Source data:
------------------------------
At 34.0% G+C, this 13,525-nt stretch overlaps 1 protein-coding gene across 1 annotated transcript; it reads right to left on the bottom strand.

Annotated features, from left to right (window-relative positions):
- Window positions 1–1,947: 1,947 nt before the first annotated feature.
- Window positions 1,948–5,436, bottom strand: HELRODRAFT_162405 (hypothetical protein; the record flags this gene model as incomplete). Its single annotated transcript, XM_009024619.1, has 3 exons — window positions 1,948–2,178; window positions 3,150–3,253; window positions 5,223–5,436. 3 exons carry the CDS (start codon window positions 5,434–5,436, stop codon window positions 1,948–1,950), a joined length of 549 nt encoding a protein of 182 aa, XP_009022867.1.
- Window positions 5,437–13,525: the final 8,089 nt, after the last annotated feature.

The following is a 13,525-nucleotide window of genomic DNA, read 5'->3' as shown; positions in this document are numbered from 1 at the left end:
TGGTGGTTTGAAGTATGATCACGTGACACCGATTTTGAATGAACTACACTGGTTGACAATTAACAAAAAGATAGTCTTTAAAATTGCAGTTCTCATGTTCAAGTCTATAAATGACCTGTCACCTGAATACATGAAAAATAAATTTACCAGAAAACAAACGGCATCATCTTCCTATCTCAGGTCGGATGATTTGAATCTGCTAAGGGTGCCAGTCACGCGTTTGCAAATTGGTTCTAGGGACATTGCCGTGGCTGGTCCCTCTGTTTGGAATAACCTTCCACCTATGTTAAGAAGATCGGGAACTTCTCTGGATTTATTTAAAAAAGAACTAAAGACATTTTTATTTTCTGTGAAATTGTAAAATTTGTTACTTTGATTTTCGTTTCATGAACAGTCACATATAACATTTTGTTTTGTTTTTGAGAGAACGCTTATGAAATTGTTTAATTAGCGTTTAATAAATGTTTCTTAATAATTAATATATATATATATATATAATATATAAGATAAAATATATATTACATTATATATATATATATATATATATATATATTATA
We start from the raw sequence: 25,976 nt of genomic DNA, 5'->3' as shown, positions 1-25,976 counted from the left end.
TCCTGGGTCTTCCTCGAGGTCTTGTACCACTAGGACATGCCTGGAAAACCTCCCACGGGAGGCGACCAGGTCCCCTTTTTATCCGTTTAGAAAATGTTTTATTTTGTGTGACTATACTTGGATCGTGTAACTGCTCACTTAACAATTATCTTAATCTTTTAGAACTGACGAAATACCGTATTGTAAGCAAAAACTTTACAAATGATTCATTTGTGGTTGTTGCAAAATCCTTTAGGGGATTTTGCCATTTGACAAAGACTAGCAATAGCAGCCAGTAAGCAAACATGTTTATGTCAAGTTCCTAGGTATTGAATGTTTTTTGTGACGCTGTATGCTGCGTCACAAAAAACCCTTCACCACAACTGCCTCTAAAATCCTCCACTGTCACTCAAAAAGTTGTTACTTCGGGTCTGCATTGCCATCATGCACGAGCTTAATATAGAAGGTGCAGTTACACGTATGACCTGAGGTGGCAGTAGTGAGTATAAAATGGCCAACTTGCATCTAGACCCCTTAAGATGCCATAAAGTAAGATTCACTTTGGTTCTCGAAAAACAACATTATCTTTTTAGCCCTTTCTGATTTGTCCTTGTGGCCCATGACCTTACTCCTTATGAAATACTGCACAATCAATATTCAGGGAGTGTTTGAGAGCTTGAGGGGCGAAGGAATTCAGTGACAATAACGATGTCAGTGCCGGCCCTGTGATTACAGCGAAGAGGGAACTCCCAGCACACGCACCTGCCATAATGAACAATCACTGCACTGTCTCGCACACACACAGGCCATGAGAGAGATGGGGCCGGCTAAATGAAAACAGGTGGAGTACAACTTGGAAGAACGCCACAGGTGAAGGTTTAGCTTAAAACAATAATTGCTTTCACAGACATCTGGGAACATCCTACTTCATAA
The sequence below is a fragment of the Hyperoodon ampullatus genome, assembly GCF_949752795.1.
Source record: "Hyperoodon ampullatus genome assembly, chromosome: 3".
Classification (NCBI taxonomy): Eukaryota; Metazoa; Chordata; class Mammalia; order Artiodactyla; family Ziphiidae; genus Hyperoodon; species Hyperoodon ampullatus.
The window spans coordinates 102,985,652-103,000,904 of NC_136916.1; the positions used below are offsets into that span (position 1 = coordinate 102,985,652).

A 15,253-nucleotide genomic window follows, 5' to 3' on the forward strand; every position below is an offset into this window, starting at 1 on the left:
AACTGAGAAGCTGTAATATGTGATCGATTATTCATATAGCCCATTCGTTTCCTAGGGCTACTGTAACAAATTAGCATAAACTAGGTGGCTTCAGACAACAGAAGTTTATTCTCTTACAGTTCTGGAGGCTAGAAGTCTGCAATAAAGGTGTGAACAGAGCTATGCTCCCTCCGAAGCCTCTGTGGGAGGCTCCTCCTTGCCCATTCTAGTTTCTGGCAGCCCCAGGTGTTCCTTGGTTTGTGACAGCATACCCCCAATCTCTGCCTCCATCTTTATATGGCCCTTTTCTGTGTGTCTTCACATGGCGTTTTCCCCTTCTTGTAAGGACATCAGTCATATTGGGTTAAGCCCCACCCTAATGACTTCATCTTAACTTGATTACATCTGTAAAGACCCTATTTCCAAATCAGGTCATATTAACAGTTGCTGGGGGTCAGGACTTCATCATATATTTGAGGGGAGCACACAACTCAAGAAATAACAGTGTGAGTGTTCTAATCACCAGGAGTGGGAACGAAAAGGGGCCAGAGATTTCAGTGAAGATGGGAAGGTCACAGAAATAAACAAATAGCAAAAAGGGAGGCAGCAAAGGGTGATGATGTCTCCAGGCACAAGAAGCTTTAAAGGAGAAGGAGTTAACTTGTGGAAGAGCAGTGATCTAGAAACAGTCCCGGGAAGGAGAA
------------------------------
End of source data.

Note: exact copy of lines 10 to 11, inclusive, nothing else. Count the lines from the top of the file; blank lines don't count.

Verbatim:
The sequence below is a fragment of the Hyperoodon ampullatus genome, assembly GCF_949752795.1.
Source record: "Hyperoodon ampullatus genome assembly, chromosome: 3".